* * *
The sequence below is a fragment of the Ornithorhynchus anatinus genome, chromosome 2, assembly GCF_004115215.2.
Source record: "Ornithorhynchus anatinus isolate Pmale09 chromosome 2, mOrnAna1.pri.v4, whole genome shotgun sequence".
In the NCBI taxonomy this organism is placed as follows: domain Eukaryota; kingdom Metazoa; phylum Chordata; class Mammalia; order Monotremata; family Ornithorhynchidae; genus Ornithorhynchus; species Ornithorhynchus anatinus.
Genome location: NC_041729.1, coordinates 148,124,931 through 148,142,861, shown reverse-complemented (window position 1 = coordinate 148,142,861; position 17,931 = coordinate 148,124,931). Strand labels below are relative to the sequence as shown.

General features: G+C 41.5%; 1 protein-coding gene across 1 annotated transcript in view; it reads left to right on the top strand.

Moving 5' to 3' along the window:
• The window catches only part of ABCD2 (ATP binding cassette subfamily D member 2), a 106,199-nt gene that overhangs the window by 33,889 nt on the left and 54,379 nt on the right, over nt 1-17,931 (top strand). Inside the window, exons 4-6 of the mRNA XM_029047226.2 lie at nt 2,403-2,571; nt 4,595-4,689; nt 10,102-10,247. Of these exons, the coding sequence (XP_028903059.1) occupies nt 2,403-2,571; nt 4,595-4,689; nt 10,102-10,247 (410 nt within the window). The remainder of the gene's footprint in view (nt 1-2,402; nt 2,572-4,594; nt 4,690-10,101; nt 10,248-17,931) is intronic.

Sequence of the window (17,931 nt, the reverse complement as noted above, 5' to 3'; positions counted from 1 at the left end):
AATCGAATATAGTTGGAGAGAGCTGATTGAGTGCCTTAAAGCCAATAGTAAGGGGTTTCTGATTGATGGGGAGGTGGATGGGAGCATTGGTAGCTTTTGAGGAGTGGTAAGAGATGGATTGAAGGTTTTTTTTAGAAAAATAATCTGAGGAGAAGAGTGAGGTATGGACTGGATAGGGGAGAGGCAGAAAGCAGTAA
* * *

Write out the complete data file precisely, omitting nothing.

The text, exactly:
The sequence below is a fragment of the Ornithorhynchus anatinus genome, chromosome 2, assembly GCF_004115215.2.
Source record: "Ornithorhynchus anatinus isolate Pmale09 chromosome 2, mOrnAna1.pri.v4, whole genome shotgun sequence".
In the NCBI taxonomy this organism is placed as follows: domain Eukaryota; kingdom Metazoa; phylum Chordata; class Mammalia; order Monotremata; family Ornithorhynchidae; genus Ornithorhynchus; species Ornithorhynchus anatinus.
Genome location: NC_041729.1, coordinates 148,124,931 through 148,142,861, shown reverse-complemented (window position 1 = coordinate 148,142,861; position 17,931 = coordinate 148,124,931). Strand labels below are relative to the sequence as shown.

General features: G+C 41.5%; 1 protein-coding gene across 1 annotated transcript in view; it reads left to right on the top strand.

Moving 5' to 3' along the window:
• The window catches only part of ABCD2 (ATP binding cassette subfamily D member 2), a 106,199-nt gene that overhangs the window by 33,889 nt on the left and 54,379 nt on the right, over nt 1-17,931 (top strand). Inside the window, exons 4-6 of the mRNA XM_029047226.2 lie at nt 2,403-2,571; nt 4,595-4,689; nt 10,102-10,247. Of these exons, the coding sequence (XP_028903059.1) occupies nt 2,403-2,571; nt 4,595-4,689; nt 10,102-10,247 (410 nt within the window). The remainder of the gene's footprint in view (nt 1-2,402; nt 2,572-4,594; nt 4,690-10,101; nt 10,248-17,931) is intronic.

Sequence of the window (17,931 nt, the reverse complement as noted above, 5' to 3'; positions counted from 1 at the left end):
AATCGAATATAGTTGGAGAGAGCTGATTGAGTGCCTTAAAGCCAATAGTAAGGGGTTTCTGATTGATGGGGAGGTGGATGGGAGCATTGGTAGCTTTTGAGGAGTGGTAAGAGATGGATTGAAGGTTTTTTTTAGAAAAATAATCTGAGGAGAAGAGTGAGGTATGGACTGGATAGGGGAGAGGCAGAAAGCAGTAA